She is one of the few women in Asia Pacific in this field and her research also focuses on arrhythmias and heart failure in women. She wants to uncover what makes “women different from men” when it comes to fast, slow or otherwise abnormal heart rhythms that can lead to fainting, cardiac arrest and, in the worst cases, death. Though some research does exist, it isn’t a well studied area.

There is some new data on the influence of gender on potentially life-threatening arrhythmias that originate in the lower chambers of the heart, or the ventricles. Such events, known as ventricular tachycardia and ventricular fibrillation, usually occur after an individual has suffered a heart attack. It is important to focus on cardiac arrhythmias in women because women live longer than men.

Heart Beat and Rhythm Differences Between Women and Men

What is a Heart Beat?

The human heart beats roughly 100,000 times a day, pumping blood through its chambers to the rest of the body. Over a lifetime, that corresponds to more than 2.5 billion heartbeats. A heartbeat is triggered by an electrical impulse that signals the heart's chambers to contract at the proper time.
Many people, however, have abnormal heart rhythms resulting in abnormally fast or abnormally slow heartbeats called arrhythmias. Fortunately, due to treatment advances, we are able to effectively treat most cardiac rhythm disturbances.

What are symptoms of Arrhythmias?

Some of the more noticeable symptoms include fainting, dizziness, sensation of light-headedness, sensation of heart fluttering, sensation of a missed or extra heart beat, weakness, fatigue, shortness-of-breath, chest pain, fainting episodes and an intolerance for activity.

It is important to note that not all arrhythmias have symptoms.

Why Women are Different from Men at Heart -Even Electrically

Electrical Explanation For Gender Differences:

The fact that heart of a woman is electrically wired differently from men should come as no surprise. The development of every part of the body is determined genetically, and modified by the sex hormones. The heart works through an electrical system that we can measure on the surface with the ECG.

Women Have a Faster Baseline Heart Rate Than Men:

On an average, women tend to have a faster baseline heart rate than men. This difference is seen in girls, as young as five years old.

Women’s ECG Readings may be Different:

Women are more likely than men to be seriously affected by either congenital or acquired QT (a segment in ECG) prolongation which puts them at an increased risk for drug-induced torsades de pointes (a life threatening arrhythmia).
The hormone (androgen and estrogen) levels may explain the gender differences in QT interval.
Physicians should use caution in women when prescribing any drug including antibiotics, antifungals, antidepressants, and antiarrhythmics, that can further prolong or precipitate QT prolongation as a side effect. It is not unusual to find congenital long QT syndrome as a cause of syncope and sudden death in young women.

Differences in abnormal heart rhythms in men and women

PSVT – a rapid heart rate that originates from upper chamber of heart.

Sinus Node Dysfunction (also called sick sinus syndrome) – a slow or irregular heart rhythm that originates once the main pacemaker of heart becomes slow.

Atrial fibrillation (AF)-
One of the most common irregular heart rhythms. Women are more likely to have AF associated with valvular heart disease and an increased risk for stroke and cardiovascular death as compared to men in older than age 75. However, women are less likely to receive anticoagulation and ablation procedures compared to men.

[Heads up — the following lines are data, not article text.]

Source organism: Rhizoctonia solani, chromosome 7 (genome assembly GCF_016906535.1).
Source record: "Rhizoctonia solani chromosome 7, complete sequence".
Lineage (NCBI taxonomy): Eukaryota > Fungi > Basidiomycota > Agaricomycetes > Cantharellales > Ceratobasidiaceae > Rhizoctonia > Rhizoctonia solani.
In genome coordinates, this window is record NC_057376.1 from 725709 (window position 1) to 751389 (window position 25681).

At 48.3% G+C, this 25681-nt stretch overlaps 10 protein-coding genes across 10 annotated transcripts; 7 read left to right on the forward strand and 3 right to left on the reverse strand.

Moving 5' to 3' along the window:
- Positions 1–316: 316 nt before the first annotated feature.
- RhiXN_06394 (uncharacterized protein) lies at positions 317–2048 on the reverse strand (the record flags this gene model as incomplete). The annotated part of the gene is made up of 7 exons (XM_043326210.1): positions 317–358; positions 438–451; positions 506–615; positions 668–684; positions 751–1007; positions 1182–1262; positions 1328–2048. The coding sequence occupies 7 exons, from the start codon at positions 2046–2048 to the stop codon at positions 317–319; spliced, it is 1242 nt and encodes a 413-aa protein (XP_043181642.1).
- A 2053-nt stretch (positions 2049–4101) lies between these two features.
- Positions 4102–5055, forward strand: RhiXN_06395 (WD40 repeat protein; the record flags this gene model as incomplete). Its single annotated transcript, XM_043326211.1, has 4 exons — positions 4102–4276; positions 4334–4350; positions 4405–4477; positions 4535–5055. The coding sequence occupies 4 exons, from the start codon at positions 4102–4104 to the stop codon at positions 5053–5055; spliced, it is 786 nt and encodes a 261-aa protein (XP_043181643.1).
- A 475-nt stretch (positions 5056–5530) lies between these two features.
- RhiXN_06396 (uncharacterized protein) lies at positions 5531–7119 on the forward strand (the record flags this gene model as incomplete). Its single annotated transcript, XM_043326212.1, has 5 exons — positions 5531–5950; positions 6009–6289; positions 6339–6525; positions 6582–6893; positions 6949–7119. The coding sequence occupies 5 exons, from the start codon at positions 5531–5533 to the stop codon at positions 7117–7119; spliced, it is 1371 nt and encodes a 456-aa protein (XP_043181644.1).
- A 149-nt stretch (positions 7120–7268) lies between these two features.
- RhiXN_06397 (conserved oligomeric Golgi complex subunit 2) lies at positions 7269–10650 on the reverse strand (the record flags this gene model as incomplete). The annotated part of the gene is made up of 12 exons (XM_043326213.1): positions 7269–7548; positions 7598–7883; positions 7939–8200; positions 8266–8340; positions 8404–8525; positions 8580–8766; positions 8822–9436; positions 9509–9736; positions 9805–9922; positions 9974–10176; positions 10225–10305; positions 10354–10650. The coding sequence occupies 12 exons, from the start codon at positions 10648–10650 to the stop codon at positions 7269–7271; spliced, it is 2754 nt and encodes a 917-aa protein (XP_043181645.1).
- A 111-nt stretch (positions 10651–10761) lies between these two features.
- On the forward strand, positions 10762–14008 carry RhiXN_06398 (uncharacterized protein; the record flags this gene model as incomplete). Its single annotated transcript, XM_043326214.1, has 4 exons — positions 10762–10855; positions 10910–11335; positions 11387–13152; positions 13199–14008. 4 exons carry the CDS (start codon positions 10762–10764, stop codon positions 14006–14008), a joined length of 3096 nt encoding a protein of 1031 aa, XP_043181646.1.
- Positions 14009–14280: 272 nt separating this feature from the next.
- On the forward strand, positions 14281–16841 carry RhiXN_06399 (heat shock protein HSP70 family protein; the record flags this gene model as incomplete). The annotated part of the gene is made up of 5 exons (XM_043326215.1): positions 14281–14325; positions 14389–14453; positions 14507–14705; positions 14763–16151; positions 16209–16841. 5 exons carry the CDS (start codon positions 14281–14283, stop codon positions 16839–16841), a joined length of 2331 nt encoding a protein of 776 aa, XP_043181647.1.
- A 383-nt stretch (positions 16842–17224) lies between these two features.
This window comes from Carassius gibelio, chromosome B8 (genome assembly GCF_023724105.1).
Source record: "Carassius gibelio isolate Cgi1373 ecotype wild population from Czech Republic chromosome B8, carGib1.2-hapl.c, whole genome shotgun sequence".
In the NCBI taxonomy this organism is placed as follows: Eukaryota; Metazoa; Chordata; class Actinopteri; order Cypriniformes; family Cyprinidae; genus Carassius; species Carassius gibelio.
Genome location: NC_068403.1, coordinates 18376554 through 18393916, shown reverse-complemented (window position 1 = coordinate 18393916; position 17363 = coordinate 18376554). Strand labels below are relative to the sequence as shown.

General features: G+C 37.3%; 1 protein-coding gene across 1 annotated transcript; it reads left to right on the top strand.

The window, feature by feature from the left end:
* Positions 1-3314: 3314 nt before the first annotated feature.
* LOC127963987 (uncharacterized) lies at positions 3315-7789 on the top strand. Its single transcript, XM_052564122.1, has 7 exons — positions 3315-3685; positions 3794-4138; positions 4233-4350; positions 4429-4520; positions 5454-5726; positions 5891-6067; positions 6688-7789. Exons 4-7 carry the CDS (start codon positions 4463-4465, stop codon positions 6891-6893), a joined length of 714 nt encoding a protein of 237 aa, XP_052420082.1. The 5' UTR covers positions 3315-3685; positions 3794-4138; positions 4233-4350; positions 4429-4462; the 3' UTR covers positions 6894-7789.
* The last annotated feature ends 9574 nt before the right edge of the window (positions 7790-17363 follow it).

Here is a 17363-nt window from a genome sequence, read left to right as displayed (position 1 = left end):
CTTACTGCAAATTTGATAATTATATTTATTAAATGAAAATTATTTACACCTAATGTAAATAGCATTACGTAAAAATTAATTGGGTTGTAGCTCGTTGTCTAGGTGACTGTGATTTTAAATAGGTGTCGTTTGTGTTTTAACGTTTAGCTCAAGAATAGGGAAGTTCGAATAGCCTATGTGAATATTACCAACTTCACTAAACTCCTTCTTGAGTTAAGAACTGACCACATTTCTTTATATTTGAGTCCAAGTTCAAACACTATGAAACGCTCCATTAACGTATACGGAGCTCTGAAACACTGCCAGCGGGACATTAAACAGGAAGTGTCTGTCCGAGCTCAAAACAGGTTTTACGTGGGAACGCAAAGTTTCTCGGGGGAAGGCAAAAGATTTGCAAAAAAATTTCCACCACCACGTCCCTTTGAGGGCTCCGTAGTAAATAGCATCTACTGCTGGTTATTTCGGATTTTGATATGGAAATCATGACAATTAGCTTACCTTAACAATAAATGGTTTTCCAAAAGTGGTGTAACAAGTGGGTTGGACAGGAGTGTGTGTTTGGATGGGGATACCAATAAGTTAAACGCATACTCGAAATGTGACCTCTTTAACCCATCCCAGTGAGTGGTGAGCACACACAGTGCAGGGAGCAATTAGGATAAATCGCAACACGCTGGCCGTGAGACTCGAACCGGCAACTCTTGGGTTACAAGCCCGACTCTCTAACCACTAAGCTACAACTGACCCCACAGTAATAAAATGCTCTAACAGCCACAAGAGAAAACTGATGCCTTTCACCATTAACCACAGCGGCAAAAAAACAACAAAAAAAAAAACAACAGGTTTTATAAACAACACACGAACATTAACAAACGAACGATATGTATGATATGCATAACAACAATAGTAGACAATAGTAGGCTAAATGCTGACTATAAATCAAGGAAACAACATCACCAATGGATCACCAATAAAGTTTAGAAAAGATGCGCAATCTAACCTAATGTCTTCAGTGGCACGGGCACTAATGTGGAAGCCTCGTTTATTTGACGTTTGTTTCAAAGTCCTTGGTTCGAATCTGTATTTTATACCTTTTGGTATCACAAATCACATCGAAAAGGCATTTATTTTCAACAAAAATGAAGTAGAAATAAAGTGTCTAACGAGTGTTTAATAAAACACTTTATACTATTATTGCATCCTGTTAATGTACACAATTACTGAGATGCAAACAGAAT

Sudden cardiac death -
As the name suggests is a sudden, unexpected death caused by loss of heart function. Sudden cardiac death (SCD) occurs less frequently in women, but is still related to about 400,000 deaths per year in women worldwide.
It has been seen that while the majority of women who had SCD had no prior history of cardiovascular disease before death, they had at least one cardiac risk factor (smoking, hypertension or diabetes). Family history also played a role in increased risk if one parent died of heart disease before age 60. The majority of SCD in women was related to an abnormality of the heart rhythm (88%). This reinforces the need for careful screening of heart disease risk factors in women and managing these concerns even without symptoms being present.

Delayed or missed diagnosis of an arrhythmia is a significant problem for women. Often, symptoms can be mistaken for other conditions including panic, stress, and anxiety and are usually not evaluated as cardiac problems.

Electrophysiologists are cardiologists with extensive specialized training in the diagnosis and treatment of heart rhythm problems. Electrophysiology department at Max Healthcare Superspeciality Hospital, New Delhi headed by a Women Cardiac Electrophysiologist Dr Vanita Arora performs over 1000 procedures every year and the program has grown into one of the most experienced lab in the country. We have become the "go to" resource within the field of arrhythmia management and care.

Snippet :-

Paradoxical Scenario
Both men and women have been shown to derive an equal survival benefit from ICD implantable cardioverter defibrillators (shocking device) and CRT cardiac resynchronization therapy (heart failure device), although these devices are significantly underutilized in women. Women also appear to have a better response to cardiac resynchronization therapy in terms of reduced numbers of hospitalizations and more robust reverse ventricular remodeling resulting in improvement of heart function and hence improvement in quality and quantity of life. But in India like others sheres of life Women though are the pillar of family but not given their due and do not receive this Device. 

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Heart Attack in Women

April 10, 2019 0 2 minutes, 39 seconds read